One of the fellows in the office that manage money bought some Amazon, so it will show up in the 13F later this month.
Billionaire investor Warren Buffett has said that he underestimated Amazon.com Inc chief executive officer Jeff Bezos, and now one of his deputies is willing to put money behind the technology giant.
The implication here is that either Todd Combs or Ted Weschler made the decision to acquire Amazon shares. Oracle (ORCL) closed with a gain despite Berkshire Hathaway exiting the stock within a quarter of buying it.
Buffett's admission also may signify something about Berkshire's future - namely, the conglomerate's future when Buffett, 88, and longtime partner Charlie Munger, 95, are no longer a part of its present.
The Amazon stake further cements the relationship between Berkshire Hathaway and Amazon. The firms are setting up an independent company to offer healthcare services to their U.S. employees more transparently and at a lower cost. Previous year in an interview with CNBC, Warren Buffett said: "The truth is that I've watched Amazon from the start and I think what Jeff Bezos has done is something close to a miracle, and the problem is if I think something is going to be a miracle I tend not to bet on it".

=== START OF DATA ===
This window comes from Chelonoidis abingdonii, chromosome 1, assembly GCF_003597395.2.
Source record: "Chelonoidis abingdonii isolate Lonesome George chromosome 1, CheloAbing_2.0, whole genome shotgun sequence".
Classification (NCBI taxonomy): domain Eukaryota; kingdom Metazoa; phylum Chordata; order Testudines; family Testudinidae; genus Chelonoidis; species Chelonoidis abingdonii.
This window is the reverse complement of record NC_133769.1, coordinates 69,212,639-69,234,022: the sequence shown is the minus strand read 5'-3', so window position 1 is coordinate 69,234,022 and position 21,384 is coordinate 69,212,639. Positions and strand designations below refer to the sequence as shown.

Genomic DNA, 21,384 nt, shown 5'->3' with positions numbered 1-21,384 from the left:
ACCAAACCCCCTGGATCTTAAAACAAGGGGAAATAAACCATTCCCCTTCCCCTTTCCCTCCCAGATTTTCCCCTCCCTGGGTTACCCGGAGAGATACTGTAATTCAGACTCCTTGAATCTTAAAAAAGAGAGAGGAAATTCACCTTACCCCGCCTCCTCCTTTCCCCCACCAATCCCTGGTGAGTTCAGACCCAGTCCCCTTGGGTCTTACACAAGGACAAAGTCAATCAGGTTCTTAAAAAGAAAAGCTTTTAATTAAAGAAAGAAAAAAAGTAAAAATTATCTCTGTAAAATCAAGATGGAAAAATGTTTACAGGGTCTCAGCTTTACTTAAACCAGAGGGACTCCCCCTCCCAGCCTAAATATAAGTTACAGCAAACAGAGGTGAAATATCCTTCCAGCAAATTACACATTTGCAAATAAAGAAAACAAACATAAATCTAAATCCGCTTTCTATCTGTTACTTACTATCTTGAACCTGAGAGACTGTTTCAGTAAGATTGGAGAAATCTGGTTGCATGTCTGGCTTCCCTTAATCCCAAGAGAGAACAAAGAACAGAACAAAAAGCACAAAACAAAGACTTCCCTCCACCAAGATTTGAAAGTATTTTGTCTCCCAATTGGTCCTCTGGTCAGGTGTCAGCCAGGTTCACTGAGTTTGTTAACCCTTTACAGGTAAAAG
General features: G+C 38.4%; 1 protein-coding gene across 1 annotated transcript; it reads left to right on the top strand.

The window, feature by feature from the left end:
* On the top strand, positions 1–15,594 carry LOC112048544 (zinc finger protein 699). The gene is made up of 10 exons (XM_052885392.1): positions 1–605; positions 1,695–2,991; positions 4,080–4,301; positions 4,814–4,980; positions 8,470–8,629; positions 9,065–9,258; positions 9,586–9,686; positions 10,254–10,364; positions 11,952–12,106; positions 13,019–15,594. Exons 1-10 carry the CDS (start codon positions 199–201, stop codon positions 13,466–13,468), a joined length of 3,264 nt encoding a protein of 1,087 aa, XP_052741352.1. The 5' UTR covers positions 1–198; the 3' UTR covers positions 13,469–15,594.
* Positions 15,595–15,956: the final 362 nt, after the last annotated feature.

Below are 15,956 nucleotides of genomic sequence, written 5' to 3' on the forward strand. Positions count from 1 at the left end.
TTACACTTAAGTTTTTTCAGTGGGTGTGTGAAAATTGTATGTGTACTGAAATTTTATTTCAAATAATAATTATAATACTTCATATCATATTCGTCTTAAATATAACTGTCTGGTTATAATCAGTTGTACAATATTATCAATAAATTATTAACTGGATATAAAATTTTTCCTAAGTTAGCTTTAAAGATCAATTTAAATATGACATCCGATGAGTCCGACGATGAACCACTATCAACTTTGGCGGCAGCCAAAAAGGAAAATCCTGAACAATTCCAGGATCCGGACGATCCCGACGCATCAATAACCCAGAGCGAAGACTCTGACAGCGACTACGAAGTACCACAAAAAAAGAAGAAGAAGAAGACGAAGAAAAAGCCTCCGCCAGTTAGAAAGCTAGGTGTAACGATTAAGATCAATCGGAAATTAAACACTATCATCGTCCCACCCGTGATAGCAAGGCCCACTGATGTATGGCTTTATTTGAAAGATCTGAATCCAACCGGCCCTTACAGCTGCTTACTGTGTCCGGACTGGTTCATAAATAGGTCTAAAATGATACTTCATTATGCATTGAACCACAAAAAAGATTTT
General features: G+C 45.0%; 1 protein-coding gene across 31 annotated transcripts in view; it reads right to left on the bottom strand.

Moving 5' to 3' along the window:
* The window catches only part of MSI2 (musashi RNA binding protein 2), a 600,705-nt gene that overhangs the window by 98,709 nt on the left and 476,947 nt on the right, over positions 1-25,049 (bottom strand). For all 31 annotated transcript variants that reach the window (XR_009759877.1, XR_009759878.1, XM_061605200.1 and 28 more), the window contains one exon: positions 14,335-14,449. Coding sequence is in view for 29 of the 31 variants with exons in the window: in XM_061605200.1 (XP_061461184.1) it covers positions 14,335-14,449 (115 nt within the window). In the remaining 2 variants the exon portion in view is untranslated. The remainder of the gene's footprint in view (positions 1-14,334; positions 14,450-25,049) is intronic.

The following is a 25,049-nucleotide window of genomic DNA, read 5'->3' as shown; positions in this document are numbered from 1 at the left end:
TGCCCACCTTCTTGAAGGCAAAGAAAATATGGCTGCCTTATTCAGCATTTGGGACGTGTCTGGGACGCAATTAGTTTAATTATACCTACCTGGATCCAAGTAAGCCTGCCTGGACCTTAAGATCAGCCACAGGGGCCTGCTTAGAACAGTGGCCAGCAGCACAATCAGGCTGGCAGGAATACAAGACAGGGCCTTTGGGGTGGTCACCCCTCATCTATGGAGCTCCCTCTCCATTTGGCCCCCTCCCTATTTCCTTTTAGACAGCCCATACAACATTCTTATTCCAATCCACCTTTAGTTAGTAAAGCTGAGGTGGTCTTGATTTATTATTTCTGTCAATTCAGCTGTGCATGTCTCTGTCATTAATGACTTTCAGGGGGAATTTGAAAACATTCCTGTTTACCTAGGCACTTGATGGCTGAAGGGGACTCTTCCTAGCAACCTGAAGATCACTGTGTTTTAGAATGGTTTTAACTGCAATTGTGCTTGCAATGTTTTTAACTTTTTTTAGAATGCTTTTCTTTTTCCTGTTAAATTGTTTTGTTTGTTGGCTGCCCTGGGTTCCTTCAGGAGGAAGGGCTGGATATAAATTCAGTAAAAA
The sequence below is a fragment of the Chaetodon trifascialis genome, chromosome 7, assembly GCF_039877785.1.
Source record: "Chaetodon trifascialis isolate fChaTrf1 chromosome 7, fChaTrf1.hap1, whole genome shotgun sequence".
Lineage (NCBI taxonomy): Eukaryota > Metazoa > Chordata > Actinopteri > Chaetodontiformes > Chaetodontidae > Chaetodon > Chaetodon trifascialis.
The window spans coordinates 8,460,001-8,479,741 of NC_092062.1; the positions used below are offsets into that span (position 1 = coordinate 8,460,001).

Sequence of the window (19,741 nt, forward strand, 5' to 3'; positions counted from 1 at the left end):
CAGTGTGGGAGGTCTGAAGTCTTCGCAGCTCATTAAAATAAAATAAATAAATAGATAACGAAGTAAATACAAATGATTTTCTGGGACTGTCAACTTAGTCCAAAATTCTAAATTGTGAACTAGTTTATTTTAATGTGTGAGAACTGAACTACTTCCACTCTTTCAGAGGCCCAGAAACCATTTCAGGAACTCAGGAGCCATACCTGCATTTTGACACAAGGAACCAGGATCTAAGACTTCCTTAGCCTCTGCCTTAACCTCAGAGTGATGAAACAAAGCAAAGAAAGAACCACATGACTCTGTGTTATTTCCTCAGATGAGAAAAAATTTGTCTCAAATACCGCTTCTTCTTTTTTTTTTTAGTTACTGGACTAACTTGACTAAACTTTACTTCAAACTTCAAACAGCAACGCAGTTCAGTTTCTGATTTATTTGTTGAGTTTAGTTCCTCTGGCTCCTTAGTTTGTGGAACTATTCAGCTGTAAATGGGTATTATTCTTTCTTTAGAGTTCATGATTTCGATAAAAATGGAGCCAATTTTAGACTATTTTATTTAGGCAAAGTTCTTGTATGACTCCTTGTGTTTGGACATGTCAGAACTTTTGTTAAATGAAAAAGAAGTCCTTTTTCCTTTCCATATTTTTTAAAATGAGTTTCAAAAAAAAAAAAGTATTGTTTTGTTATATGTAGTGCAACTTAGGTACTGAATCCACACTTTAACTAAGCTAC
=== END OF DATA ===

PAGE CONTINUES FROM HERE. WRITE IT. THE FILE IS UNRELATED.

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But it said in a statement that Kilauea "ranks among the world's most active volcanoes and may even top the list". According to the Hawaii Tribune-Herald, a less fortunate person died in this volcano in October 29, 2017.
Buffett's assistants did not immediately respond to a message seeking comment.
Warren Buffett, CEO of Berkshire Hathaway Inc, tours the exhibit hall at the company's annual meeting in Omaha, Nebraska, U.S., May 5, 2018.
Warren Buffett's Apple fandom is even more significant since he historically steered clear of technology stocks. After taking losses, Buffett had sold almost all the IBM stock by past year.
Buffett bought Apple and Amazon when they were not at their cheapest.
Combs, who was CEO of a hedge fund before he joined Berkshire in 2010, "is going to be more comfortable in that world", said Meyer, noting that Berkshire has been investing more in the tech sector as the younger men take on more responsibility. On February 14, the entire FAANG (Facebook, Amazon, Apple, Google, and Netflix) pack closed with losses despite the NASDAQ Composite (QQQ) closing in the green.